On the 1st June 1973, the UK joined the European Economic Community (EEC) and 43 years later, on the 23rd June 2016, the UK voted to leave the European
Union (EU). Despite the benefits of an economic union that brings cohesion in terms of Human Rights and increased mobility across Europe, this Union does
not in itself define continental Europe. Nor does it clarify what it means to be European in the context of changing relationships across the EU and among
its closest neighbours.
While the UK situation offers a significant example of exceptional change, our analysis of the impact of Brexit in the youth work sector in Scotland, and the rest of the UK, suggested a need to look at possible alternative responses to the widespread pessimism in the current climate of uncertainty. This think-piece draws on findings from an empirical study on how young people learn about equality in youth work, and from another study conducted across six European countries (Ireland, England, Netherlands, Northern Ireland, Wales and Scotland) on relationships between youth workers and young people. It explores possibilities for youth workers to use a new, transnational approach in their engagement with young people. This is an approach designed to sustain cohesion, commonality and creativity – and to empower young people to help shape the kind of European society they want.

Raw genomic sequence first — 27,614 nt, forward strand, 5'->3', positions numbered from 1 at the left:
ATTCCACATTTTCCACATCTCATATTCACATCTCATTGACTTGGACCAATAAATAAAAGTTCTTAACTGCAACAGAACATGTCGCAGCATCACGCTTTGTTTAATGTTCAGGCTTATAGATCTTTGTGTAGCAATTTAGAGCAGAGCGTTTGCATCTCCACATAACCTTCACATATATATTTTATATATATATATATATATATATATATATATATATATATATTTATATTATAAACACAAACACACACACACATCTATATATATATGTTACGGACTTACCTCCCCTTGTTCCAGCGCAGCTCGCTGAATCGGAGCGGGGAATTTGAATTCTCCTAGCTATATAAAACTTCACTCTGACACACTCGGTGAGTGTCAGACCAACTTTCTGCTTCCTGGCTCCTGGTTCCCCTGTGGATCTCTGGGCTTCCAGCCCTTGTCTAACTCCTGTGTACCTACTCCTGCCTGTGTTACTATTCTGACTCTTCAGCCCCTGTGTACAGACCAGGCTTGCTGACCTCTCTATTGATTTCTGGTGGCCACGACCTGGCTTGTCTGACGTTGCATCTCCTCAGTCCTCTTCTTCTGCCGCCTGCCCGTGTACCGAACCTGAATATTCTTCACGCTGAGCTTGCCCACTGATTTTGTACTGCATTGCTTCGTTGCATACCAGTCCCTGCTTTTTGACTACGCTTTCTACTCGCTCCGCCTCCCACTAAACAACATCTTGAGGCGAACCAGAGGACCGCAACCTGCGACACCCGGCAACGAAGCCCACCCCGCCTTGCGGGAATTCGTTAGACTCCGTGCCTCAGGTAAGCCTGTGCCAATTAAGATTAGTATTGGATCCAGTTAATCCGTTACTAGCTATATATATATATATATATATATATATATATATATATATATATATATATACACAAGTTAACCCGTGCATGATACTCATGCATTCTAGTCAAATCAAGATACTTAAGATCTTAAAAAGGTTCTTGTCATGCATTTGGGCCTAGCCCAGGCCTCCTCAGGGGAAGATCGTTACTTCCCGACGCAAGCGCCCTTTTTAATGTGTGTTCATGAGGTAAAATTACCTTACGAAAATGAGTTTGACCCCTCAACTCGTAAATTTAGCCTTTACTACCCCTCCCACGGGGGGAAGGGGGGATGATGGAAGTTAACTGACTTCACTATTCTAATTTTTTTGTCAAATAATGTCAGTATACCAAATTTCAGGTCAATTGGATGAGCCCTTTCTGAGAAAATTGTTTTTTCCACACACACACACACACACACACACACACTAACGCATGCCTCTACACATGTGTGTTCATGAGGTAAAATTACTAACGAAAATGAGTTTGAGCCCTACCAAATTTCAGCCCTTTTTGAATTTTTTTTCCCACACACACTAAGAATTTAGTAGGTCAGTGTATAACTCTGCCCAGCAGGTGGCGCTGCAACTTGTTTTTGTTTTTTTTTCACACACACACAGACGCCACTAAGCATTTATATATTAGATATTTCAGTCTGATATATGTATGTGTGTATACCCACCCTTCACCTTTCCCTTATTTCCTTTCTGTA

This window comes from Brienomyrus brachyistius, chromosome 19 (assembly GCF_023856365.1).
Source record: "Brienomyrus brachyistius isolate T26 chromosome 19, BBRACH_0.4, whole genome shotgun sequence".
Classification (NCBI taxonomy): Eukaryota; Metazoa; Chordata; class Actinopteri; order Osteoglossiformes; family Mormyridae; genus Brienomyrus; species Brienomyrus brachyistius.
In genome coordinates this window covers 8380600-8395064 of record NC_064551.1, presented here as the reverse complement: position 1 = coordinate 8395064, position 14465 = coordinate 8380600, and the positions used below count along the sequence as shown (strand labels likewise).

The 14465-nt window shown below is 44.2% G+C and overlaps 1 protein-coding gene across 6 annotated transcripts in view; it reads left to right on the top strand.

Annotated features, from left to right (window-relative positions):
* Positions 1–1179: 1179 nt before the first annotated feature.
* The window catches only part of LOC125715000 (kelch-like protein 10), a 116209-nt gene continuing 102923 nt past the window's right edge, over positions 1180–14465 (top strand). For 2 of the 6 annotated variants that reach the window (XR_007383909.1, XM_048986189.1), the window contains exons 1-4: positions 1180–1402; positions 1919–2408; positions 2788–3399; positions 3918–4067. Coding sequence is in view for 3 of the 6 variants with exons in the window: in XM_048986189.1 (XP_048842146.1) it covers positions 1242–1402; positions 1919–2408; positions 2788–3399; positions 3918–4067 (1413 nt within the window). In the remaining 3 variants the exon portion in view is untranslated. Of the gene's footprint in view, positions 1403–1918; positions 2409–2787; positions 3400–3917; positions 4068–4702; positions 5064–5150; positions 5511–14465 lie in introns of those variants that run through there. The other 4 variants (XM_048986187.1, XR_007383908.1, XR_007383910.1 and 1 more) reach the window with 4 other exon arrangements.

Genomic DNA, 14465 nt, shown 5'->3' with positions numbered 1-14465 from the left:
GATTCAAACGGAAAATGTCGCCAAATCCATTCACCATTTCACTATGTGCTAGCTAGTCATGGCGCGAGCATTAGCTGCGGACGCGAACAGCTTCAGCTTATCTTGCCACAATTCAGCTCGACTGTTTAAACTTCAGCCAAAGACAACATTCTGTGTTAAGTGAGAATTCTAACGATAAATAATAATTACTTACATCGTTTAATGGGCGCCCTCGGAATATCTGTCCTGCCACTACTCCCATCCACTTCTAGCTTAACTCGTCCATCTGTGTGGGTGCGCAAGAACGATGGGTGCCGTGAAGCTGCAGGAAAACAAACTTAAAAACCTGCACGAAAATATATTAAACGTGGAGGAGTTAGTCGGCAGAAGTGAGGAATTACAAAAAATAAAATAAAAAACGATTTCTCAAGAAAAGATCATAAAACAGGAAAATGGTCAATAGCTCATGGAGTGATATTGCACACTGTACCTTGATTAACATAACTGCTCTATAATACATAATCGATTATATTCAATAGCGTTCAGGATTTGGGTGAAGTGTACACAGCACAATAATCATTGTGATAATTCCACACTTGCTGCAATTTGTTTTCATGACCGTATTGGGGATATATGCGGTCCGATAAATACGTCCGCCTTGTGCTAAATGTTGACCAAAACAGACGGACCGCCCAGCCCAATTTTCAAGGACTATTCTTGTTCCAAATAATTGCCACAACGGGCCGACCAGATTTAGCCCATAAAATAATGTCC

The first part of the article outlines the theoretical concepts that inform our analysis of the current cultural context for young people and youth work. The second discusses findings from two research studies that informed understanding of young people’s relations with youth workers – with particular reference to identity formation and transition. The third considers possibilities to create new transitions by means of progressive nonformal learning. The article concludes by outlining a purpose for youth work that is emancipatory: assisting young people to understand shifting landscapes in diverse cultural contexts, in order to shape the kind of Europe they want – complex, multi-cultural and everchanging; including, but not limited to, the European Union; above all, a place where they can take pride in their own identity.
|Title of host publication||Europe in Transition|
|Subtitle of host publication||Diversity, Identity and Youth Work|
|Publisher||SALTO Cultural Diversity Resource Centre|
|Pages||46 - 51|
|Number of pages||6|
|Publication status||Published - 5 Dec 2017|
|Name||Europe in Transition: Diversity, Identity and Youth Work|
- youth work